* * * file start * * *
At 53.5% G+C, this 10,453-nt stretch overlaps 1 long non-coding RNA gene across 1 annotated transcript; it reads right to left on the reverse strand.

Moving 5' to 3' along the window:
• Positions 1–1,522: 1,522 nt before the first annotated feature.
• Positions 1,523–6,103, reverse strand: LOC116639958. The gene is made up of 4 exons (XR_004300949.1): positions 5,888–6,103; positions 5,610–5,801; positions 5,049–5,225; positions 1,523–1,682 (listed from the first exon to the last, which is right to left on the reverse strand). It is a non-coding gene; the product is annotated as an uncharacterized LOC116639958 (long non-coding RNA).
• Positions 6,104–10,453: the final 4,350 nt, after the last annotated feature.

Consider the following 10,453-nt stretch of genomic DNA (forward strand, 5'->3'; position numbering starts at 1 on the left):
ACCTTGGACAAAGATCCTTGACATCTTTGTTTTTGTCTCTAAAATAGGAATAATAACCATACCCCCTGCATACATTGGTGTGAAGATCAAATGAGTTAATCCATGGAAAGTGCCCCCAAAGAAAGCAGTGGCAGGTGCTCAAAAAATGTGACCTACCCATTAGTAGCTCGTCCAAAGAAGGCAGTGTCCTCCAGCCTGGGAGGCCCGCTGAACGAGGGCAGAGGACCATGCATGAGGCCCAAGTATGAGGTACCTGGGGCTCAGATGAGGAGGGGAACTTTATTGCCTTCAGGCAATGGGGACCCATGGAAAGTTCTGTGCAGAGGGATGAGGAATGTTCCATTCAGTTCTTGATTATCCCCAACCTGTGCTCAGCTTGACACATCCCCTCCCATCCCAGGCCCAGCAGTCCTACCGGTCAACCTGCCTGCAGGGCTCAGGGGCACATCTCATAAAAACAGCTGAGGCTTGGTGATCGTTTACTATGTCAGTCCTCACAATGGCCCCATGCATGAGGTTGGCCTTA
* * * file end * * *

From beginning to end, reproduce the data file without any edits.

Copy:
At 53.5% G+C, this 10,453-nt stretch overlaps 1 long non-coding RNA gene across 1 annotated transcript; it reads right to left on the reverse strand.

Moving 5' to 3' along the window:
• Positions 1–1,522: 1,522 nt before the first annotated feature.
• Positions 1,523–6,103, reverse strand: LOC116639958. The gene is made up of 4 exons (XR_004300949.1): positions 5,888–6,103; positions 5,610–5,801; positions 5,049–5,225; positions 1,523–1,682 (listed from the first exon to the last, which is right to left on the reverse strand). It is a non-coding gene; the product is annotated as an uncharacterized LOC116639958 (long non-coding RNA).
• Positions 6,104–10,453: the final 4,350 nt, after the last annotated feature.

Consider the following 10,453-nt stretch of genomic DNA (forward strand, 5'->3'; position numbering starts at 1 on the left):
ACCTTGGACAAAGATCCTTGACATCTTTGTTTTTGTCTCTAAAATAGGAATAATAACCATACCCCCTGCATACATTGGTGTGAAGATCAAATGAGTTAATCCATGGAAAGTGCCCCCAAAGAAAGCAGTGGCAGGTGCTCAAAAAATGTGACCTACCCATTAGTAGCTCGTCCAAAGAAGGCAGTGTCCTCCAGCCTGGGAGGCCCGCTGAACGAGGGCAGAGGACCATGCATGAGGCCCAAGTATGAGGTACCTGGGGCTCAGATGAGGAGGGGAACTTTATTGCCTTCAGGCAATGGGGACCCATGGAAAGTTCTGTGCAGAGGGATGAGGAATGTTCCATTCAGTTCTTGATTATCCCCAACCTGTGCTCAGCTTGACACATCCCCTCCCATCCCAGGCCCAGCAGTCCTACCGGTCAACCTGCCTGCAGGGCTCAGGGGCACATCTCATAAAAACAGCTGAGGCTTGGTGATCGTTTACTATGTCAGTCCTCACAATGGCCCCATGCATGAGGTTGGCCTTA